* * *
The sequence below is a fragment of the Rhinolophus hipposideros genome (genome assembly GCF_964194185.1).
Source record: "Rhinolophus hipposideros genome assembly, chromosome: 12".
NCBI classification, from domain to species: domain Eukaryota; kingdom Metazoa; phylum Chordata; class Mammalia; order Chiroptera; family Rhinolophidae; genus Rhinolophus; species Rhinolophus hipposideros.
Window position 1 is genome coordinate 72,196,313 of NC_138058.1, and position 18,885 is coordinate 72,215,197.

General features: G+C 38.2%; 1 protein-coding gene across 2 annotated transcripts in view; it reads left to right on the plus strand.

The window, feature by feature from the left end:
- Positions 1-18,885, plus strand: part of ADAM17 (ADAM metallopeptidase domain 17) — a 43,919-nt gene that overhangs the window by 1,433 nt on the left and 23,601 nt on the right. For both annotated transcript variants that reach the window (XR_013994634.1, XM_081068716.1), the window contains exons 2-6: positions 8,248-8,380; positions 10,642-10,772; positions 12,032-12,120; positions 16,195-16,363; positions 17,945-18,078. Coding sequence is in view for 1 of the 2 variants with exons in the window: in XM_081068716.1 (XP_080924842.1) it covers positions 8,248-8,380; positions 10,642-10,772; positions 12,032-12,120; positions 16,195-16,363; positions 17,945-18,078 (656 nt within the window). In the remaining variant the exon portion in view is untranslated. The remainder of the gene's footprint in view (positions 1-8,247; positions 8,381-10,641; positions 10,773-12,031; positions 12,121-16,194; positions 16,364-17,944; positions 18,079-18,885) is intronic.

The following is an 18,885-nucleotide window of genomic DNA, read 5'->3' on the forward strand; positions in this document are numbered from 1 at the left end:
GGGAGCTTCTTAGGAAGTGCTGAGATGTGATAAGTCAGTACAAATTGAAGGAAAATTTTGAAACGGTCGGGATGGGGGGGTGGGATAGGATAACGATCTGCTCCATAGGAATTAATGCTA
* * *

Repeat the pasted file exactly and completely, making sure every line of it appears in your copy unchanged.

The sequence below is a fragment of the Rhinolophus hipposideros genome (genome assembly GCF_964194185.1).
Source record: "Rhinolophus hipposideros genome assembly, chromosome: 12".
NCBI classification, from domain to species: domain Eukaryota; kingdom Metazoa; phylum Chordata; class Mammalia; order Chiroptera; family Rhinolophidae; genus Rhinolophus; species Rhinolophus hipposideros.
Window position 1 is genome coordinate 72,196,313 of NC_138058.1, and position 18,885 is coordinate 72,215,197.

General features: G+C 38.2%; 1 protein-coding gene across 2 annotated transcripts in view; it reads left to right on the plus strand.

The window, feature by feature from the left end:
- Positions 1-18,885, plus strand: part of ADAM17 (ADAM metallopeptidase domain 17) — a 43,919-nt gene that overhangs the window by 1,433 nt on the left and 23,601 nt on the right. For both annotated transcript variants that reach the window (XR_013994634.1, XM_081068716.1), the window contains exons 2-6: positions 8,248-8,380; positions 10,642-10,772; positions 12,032-12,120; positions 16,195-16,363; positions 17,945-18,078. Coding sequence is in view for 1 of the 2 variants with exons in the window: in XM_081068716.1 (XP_080924842.1) it covers positions 8,248-8,380; positions 10,642-10,772; positions 12,032-12,120; positions 16,195-16,363; positions 17,945-18,078 (656 nt within the window). In the remaining variant the exon portion in view is untranslated. The remainder of the gene's footprint in view (positions 1-8,247; positions 8,381-10,641; positions 10,773-12,031; positions 12,121-16,194; positions 16,364-17,944; positions 18,079-18,885) is intronic.

The following is an 18,885-nucleotide window of genomic DNA, read 5'->3' on the forward strand; positions in this document are numbered from 1 at the left end:
GGGAGCTTCTTAGGAAGTGCTGAGATGTGATAAGTCAGTACAAATTGAAGGAAAATTTTGAAACGGTCGGGATGGGGGGGTGGGATAGGATAACGATCTGCTCCATAGGAATTAATGCTA